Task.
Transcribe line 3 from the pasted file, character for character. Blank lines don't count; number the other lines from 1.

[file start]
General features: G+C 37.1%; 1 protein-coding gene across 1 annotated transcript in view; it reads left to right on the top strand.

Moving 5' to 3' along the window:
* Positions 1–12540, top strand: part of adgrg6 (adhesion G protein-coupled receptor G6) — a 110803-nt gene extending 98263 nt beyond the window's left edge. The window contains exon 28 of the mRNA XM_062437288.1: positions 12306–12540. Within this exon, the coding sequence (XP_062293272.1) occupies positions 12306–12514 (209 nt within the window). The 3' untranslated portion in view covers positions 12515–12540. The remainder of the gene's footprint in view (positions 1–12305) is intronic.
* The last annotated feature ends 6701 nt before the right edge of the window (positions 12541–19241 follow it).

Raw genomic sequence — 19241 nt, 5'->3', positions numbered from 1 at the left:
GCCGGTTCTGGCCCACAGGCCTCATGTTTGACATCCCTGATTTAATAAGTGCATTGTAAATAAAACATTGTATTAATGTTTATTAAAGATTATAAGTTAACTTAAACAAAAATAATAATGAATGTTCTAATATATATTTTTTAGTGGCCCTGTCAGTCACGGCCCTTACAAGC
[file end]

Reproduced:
* Positions 1–12540, top strand: part of adgrg6 (adhesion G protein-coupled receptor G6) — a 110803-nt gene extending 98263 nt beyond the window's left edge. The window contains exon 28 of the mRNA XM_062437288.1: positions 12306–12540. Within this exon, the coding sequence (XP_062293272.1) occupies positions 12306–12514 (209 nt within the window). The 3' untranslated portion in view covers positions 12515–12540. The remainder of the gene's footprint in view (positions 1–12305) is intronic.